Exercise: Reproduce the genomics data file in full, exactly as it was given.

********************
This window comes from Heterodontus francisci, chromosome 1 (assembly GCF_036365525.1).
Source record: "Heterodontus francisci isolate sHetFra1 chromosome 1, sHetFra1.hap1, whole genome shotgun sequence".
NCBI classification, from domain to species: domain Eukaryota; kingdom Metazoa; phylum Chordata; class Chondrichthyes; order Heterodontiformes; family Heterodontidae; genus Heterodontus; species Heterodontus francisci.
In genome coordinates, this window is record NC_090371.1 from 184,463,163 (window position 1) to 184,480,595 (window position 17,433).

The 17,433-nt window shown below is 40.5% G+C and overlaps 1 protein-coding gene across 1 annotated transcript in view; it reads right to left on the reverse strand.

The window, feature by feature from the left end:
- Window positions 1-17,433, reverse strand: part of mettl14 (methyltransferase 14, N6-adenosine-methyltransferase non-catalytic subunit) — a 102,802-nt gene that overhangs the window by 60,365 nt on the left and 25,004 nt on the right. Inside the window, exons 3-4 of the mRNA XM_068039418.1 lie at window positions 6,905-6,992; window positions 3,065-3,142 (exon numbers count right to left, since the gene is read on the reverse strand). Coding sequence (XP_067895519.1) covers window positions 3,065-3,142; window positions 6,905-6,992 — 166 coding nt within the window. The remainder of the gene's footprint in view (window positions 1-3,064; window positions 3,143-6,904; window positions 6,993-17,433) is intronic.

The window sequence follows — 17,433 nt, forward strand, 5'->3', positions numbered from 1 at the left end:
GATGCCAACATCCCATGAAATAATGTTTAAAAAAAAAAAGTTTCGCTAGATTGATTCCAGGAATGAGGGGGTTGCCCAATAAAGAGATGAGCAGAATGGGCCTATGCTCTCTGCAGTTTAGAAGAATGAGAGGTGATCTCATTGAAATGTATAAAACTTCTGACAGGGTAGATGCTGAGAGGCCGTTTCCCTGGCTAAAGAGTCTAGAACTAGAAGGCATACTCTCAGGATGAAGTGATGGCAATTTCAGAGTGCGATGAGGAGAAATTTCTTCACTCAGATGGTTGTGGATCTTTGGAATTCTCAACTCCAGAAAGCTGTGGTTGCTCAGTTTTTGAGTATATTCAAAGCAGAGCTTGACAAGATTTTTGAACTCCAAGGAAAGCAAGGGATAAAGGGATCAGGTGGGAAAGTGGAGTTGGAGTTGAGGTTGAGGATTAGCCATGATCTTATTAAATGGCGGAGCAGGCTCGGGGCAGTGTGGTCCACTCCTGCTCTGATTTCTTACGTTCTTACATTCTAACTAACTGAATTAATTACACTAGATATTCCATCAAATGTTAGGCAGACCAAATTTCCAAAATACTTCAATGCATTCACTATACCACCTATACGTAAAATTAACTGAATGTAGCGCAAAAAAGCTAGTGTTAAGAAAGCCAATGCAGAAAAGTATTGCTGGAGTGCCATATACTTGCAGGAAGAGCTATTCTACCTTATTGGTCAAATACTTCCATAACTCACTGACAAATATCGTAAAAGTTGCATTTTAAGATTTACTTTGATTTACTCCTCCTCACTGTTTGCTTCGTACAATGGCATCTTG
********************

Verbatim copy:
This window comes from Heterodontus francisci, chromosome 1 (assembly GCF_036365525.1).
Source record: "Heterodontus francisci isolate sHetFra1 chromosome 1, sHetFra1.hap1, whole genome shotgun sequence".
NCBI classification, from domain to species: domain Eukaryota; kingdom Metazoa; phylum Chordata; class Chondrichthyes; order Heterodontiformes; family Heterodontidae; genus Heterodontus; species Heterodontus francisci.
In genome coordinates, this window is record NC_090371.1 from 184,463,163 (window position 1) to 184,480,595 (window position 17,433).

The 17,433-nt window shown below is 40.5% G+C and overlaps 1 protein-coding gene across 1 annotated transcript in view; it reads right to left on the reverse strand.

The window, feature by feature from the left end:
- Window positions 1-17,433, reverse strand: part of mettl14 (methyltransferase 14, N6-adenosine-methyltransferase non-catalytic subunit) — a 102,802-nt gene that overhangs the window by 60,365 nt on the left and 25,004 nt on the right. Inside the window, exons 3-4 of the mRNA XM_068039418.1 lie at window positions 6,905-6,992; window positions 3,065-3,142 (exon numbers count right to left, since the gene is read on the reverse strand). Coding sequence (XP_067895519.1) covers window positions 3,065-3,142; window positions 6,905-6,992 — 166 coding nt within the window. The remainder of the gene's footprint in view (window positions 1-3,064; window positions 3,143-6,904; window positions 6,993-17,433) is intronic.

The window sequence follows — 17,433 nt, forward strand, 5'->3', positions numbered from 1 at the left end:
GATGCCAACATCCCATGAAATAATGTTTAAAAAAAAAAAGTTTCGCTAGATTGATTCCAGGAATGAGGGGGTTGCCCAATAAAGAGATGAGCAGAATGGGCCTATGCTCTCTGCAGTTTAGAAGAATGAGAGGTGATCTCATTGAAATGTATAAAACTTCTGACAGGGTAGATGCTGAGAGGCCGTTTCCCTGGCTAAAGAGTCTAGAACTAGAAGGCATACTCTCAGGATGAAGTGATGGCAATTTCAGAGTGCGATGAGGAGAAATTTCTTCACTCAGATGGTTGTGGATCTTTGGAATTCTCAACTCCAGAAAGCTGTGGTTGCTCAGTTTTTGAGTATATTCAAAGCAGAGCTTGACAAGATTTTTGAACTCCAAGGAAAGCAAGGGATAAAGGGATCAGGTGGGAAAGTGGAGTTGGAGTTGAGGTTGAGGATTAGCCATGATCTTATTAAATGGCGGAGCAGGCTCGGGGCAGTGTGGTCCACTCCTGCTCTGATTTCTTACGTTCTTACATTCTAACTAACTGAATTAATTACACTAGATATTCCATCAAATGTTAGGCAGACCAAATTTCCAAAATACTTCAATGCATTCACTATACCACCTATACGTAAAATTAACTGAATGTAGCGCAAAAAAGCTAGTGTTAAGAAAGCCAATGCAGAAAAGTATTGCTGGAGTGCCATATACTTGCAGGAAGAGCTATTCTACCTTATTGGTCAAATACTTCCATAACTCACTGACAAATATCGTAAAAGTTGCATTTTAAGATTTACTTTGATTTACTCCTCCTCACTGTTTGCTTCGTACAATGGCATCTTG